Maria Miller: Voting for same-sex marriage will promote stability, responsibility and pride

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The Culture Secretary and Minister for Women and Equalities, Maria Miller has made a final plea to MPs and the public to support the Government’s Marriage (Same-sex couples) bill to make same-sex marriage legal.

Writing in The Times, Mrs Miller points out that the legal basis of marriage has changed and evolved constantly throughout the years. “It is difficult to believe now that in the 19th century Catholics, Baptists, atheists and others were only allowed to marry if they did so in an Anglican church,” she wrote. “And it was only in the 20th century that changes were made to recognise married men and married women as equal before the law. Marriage will continue to evolve and, as we have seen, the changes being debated tomorrow will draw strong opinions on both sides.”

She wrote that the proposals for change are straightforward: “If a couple love each other, then the State should not stop them getting married unless there is good reason — and being gay is not reason enough.

“For some individuals and faiths, that statement goes beyond their beliefs and that has to be respected. It is not the role of Government to tell people what to believe. However, the State does have a responsibility to treat people fairly.”

Recognising the split in the Conservative party over the issue, Mrs Miller writes: “As a party we have grappled with many decisions that have not been plain sailing and we have not always found easy accord, whether that is within Westminster or within our current coalition. However, we continue to make these challenging decisions because we believe that they are the right thing to do now and for the future. We govern in that vein and that is the approach from which equal marriage stems.”

Rebutting the arguments that changing the law redefines all heterosexual marriages, she writes: “The changes being debated tomorrow do not marginaliseise those who believe that marriage is between a man and a woman — this is clearly a mainstream view. But neither will it continue to marginalise those who believe that marriage can be between a man and a man or a woman and a woman. It would be deeply divisive if in righting a wrong for one group we created a wrong for another. One of the things that makes Britain strong as a nation is the diversity of our people and our faiths; our country has a rich and enduring tradition of tolerance.”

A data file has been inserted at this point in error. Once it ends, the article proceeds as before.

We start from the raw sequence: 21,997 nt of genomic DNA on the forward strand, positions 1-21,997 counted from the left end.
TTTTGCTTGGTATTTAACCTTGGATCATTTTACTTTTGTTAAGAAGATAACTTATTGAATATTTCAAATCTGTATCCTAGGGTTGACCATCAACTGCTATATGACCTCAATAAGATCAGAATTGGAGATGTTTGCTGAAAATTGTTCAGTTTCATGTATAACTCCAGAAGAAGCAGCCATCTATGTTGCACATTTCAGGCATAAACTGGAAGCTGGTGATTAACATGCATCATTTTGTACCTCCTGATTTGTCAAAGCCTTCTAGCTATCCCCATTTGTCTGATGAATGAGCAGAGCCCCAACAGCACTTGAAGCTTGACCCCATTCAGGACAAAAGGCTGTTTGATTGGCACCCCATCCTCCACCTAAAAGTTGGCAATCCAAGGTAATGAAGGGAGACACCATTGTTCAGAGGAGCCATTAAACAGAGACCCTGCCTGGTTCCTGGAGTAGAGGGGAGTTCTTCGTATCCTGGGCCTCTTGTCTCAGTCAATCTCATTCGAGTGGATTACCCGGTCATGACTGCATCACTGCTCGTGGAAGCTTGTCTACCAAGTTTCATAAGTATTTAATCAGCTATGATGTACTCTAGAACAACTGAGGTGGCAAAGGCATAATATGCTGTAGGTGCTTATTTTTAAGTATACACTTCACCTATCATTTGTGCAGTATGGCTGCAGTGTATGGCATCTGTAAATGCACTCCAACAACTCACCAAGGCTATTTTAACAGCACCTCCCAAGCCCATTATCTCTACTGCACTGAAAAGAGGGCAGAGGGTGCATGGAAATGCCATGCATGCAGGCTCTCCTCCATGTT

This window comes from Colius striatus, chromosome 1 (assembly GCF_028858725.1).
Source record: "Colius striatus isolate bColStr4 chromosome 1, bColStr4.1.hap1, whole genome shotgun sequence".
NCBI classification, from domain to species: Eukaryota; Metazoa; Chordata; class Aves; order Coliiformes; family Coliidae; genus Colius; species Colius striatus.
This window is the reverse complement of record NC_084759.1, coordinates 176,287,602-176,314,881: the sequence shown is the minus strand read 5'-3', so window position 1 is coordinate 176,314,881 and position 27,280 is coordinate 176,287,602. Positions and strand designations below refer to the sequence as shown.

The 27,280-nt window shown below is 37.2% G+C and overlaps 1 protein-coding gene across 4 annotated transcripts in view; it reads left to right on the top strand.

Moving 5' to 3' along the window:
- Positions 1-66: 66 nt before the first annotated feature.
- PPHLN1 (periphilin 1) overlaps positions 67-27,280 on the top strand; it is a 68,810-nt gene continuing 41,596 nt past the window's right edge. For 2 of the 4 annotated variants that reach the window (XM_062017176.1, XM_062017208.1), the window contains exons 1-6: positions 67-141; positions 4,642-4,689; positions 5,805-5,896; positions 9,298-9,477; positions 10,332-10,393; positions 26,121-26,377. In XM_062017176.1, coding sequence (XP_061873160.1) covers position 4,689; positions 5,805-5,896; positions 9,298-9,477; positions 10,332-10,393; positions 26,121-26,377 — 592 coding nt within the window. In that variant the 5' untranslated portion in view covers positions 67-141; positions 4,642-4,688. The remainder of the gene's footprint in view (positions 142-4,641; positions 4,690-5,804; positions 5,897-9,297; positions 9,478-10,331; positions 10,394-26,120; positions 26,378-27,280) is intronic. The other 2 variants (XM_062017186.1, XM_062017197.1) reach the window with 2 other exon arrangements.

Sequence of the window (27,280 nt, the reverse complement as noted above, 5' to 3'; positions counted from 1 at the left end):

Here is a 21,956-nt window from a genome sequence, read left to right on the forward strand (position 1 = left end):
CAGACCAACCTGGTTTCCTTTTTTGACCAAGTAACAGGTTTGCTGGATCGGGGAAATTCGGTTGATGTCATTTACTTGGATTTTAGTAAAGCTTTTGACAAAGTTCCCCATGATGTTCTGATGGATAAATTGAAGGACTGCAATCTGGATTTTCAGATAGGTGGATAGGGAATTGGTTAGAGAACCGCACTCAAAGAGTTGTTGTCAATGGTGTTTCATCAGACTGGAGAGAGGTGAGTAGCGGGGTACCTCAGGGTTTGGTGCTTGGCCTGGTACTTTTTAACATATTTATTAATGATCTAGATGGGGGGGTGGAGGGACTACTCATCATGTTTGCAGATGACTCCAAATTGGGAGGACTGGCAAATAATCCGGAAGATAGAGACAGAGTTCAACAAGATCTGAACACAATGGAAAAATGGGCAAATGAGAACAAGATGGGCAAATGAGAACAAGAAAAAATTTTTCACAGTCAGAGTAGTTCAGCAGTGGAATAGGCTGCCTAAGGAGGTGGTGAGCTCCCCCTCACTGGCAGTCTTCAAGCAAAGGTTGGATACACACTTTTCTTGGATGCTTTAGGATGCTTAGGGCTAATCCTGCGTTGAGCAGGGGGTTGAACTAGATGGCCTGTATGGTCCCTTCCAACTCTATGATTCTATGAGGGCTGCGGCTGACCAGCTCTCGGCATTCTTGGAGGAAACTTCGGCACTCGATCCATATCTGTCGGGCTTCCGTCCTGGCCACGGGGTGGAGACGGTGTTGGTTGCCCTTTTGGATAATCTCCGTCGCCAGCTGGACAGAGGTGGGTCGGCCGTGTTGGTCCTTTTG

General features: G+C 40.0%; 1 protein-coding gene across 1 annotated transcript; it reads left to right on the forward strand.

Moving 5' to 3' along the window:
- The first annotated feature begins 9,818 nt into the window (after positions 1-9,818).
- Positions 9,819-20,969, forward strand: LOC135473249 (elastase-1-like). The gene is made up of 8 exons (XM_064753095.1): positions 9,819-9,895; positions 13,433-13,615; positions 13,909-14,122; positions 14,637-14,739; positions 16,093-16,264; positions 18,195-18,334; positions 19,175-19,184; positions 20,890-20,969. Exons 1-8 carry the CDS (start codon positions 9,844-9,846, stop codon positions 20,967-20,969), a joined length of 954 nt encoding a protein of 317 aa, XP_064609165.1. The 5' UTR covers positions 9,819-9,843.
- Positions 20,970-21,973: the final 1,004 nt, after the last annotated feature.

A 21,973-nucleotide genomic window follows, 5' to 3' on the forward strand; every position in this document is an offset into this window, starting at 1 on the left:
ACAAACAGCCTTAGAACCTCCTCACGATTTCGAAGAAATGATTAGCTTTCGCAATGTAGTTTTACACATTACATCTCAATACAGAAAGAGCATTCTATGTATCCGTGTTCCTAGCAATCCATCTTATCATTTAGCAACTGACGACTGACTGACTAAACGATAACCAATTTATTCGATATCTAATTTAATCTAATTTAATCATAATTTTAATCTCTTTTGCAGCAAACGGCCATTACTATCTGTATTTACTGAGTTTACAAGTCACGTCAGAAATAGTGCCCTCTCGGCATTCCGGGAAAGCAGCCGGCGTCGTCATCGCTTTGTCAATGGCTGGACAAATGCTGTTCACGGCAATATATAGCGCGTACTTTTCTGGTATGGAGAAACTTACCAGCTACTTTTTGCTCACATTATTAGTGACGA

Discussing the religious objections to changing the law, Mrs Miller writes: “I do not believe that equal marriage comes at the cost of faith, nor that faith comes at the cost of equal marriage. This Bill is about choice; it is about giving those who want to get married the opportunity to do so, while protecting the rights of those who don’t agree.

“That is the crux of the issue and nowhere is this fundamental principle more evident than when it comes to freedom of religious faiths to act in accordance with their doctrine. Crucially the Bill recognises and protects the unique position of the Church of England and the Church in Wales, whose clergy have a legal duty to marry parishioners — a duty that does not exist for any other religion in this country. Indeed, the Church of England commented on the constructive way in which we have consulted with them on effective legal safeguards, ensuring that they are properly accommodated in the legislation.”

Some of the opponents of same-sex marriage say that the provision to allow faith groups to refuse to marry same-sex couples will be open to human rights challenges. Mrs Miller dismisses this argument too:” It’s important also to dispel the concerns about human rights law. There is no precedent in the European Court of Human Rights to interfere on issues either of doctrine or the tenets of faith in matters of this nature. Lord Pannick, QC, has said that it is ‘clear beyond argument that Europe won’t impose equal marriage’ and I would emphasise that, for example, the legal challenge in Spain to same-sex marriage legislation there did not succeed.

“For those who teach, those who work, those who have children, those who have a practising faith, same-sex marriage will not affect you any more than you are affected already by choosing to live in a society that values tolerance and respect from its citizens.”

Mrs Miller ends by stating: “Marriage nurtures social values that bind families and society together; we believe it is a building block that promotes stability and that brings with it a set of responsibilities and pride. We should cultivate it.”